While Americans across the country continue to work despite the many hardships of COVID-19, teachers’ unions want none of it. They want to keep schools closed, which will benefit their own members greatly but seriously harm school-age kids.
The Twitter hashtag “edupocalypse” has seen some use in recent weeks and months as our nation’s schools closed down and all but stopped teaching. It’s leading to what we think can be called, without exaggeration, an educational crisis. Public schools may never be the same.
You can blame it on the shameful display of self interest by a powerful, politically connected lobby that spends millions on elections every year to make sure they have good friends in Washington, D.C., and every state capital: the teachers’ unions, in particular the National Education Association and the American Federation of Teachers.
Guess who their “best friends” are? Hint: They control the House of Representatives. That’s right, since 1990, America’s teachers’ unions have given more than $207 million to political campaigns, according to Open Secrets. Over that time, they’ve never given less than 93% of their total donations to the Democrats and average just over 95.7% per two-year political cycle.
The average for Republicans over that 30-year span: 4%.
We mention this because the far-left-of-center teachers’ unions seem to be in a full-court press on keeping schools from opening, despite plentiful evidence from studies that show it’s in children’s best interest to return.
The New York Times, to its credit, revealed the sweeping nature of the teachers’ agenda and their bold attempt to blackmail America’s parents. And it appears to be backfiring:
“(E)ven as unions exert their influence, they face enormous public and political pressure because of widespread acknowledgment that getting parents back to work requires functioning school systems, and that remote learning failed many children this spring, deepening achievement gaps by race and income.”
The Times piece adds: “Some critics see teachers’ unions as trying to have it both ways: Reluctant to return to classrooms, but also resistant in some districts to providing a full day of remote school via tools like live video.”
The idea that for unions this is “all about the students” is false.
“More than 10 teachers unions – including those in Boston, Chicago, Milwaukee, and St. Paul – have joined up with the Democratic Socialists of America to say that ‘schools cannot continue in this crisis without the resources our students need and deserve,’ ” Reason Magazine recently commented.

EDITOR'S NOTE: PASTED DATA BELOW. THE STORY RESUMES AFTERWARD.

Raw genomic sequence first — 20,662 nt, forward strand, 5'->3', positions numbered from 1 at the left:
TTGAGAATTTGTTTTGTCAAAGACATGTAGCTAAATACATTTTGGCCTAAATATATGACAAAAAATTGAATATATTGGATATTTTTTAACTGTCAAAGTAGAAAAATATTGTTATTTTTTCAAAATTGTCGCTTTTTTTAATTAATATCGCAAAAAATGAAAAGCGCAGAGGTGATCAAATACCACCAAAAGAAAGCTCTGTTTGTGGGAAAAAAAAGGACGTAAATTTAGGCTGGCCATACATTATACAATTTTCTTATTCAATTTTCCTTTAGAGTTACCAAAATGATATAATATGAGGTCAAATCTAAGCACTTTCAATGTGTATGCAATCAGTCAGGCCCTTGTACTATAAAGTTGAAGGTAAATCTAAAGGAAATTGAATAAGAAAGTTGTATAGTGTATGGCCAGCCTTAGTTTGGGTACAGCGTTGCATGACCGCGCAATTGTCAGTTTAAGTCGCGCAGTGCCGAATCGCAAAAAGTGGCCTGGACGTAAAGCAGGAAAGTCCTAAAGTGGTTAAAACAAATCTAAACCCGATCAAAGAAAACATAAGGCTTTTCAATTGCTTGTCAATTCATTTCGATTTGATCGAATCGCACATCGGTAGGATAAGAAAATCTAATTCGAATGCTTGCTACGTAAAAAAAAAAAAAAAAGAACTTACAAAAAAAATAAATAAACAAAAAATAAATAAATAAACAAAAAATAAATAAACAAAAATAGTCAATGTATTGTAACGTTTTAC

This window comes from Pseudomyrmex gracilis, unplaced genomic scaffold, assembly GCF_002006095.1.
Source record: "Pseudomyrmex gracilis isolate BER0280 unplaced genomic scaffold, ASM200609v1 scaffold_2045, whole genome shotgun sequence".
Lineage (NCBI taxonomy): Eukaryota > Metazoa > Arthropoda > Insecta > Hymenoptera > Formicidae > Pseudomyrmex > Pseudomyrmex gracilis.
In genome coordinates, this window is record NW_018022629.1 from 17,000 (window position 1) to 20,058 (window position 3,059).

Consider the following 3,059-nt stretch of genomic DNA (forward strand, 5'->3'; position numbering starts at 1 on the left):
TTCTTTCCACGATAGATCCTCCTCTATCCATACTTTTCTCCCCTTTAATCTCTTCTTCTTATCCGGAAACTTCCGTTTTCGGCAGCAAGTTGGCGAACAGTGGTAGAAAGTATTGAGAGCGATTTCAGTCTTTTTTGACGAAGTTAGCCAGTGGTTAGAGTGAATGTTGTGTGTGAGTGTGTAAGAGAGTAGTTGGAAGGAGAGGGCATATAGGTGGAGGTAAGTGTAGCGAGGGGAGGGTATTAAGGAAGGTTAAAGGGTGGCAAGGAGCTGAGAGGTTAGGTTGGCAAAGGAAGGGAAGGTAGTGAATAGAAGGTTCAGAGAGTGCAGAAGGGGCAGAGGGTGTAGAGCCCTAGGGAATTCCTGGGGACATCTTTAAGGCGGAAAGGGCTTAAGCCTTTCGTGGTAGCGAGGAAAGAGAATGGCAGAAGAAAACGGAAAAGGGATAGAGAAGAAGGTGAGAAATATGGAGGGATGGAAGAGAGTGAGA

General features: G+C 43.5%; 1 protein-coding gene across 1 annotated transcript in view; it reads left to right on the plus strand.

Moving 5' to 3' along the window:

It went on to note the egregiousness of the local and national unions’ extreme demands:
“For starters, those unions want a national ban on evictions, a moratorium on charter schools, an end to voucher programs, and the abolition of standardized testing. They also want a ‘massive infusion of federal money’ – though it is unclear how much that actually is – paid for by, of course, ‘taxing billionaires and Wall Street.’ “
By “massive infusion of money” unions mean more pay for teachers doing less.
Meanwhile, apart from the quasi-Marxist blather, there really is no reason to keep kids out of school.
As the Federalist points out, “According to the Centers for Disease Control and Prevention, of the nearly 150,000 Wuhan virus cases in the United States from Feb. 12 to April 2, only about 2,500 were in kids. That’s a mere 1.7% of all infected, which is itself a minority of the country.”
In addition, the American Academy of Pediatrics notes that since the pandemic began, at the state level children have accounted for just 0-0.8% of fatalities. Twenty states have had none.
COVID-19 is a major threat mainly to elderly people with lots of comorbidity factors, not to healthy kids. Teachers can be safe by taking the normal precautions of masking up and social distancing – just as store cashiers, doctors and nurses, plumbers, electricians and so many other working people are doing today.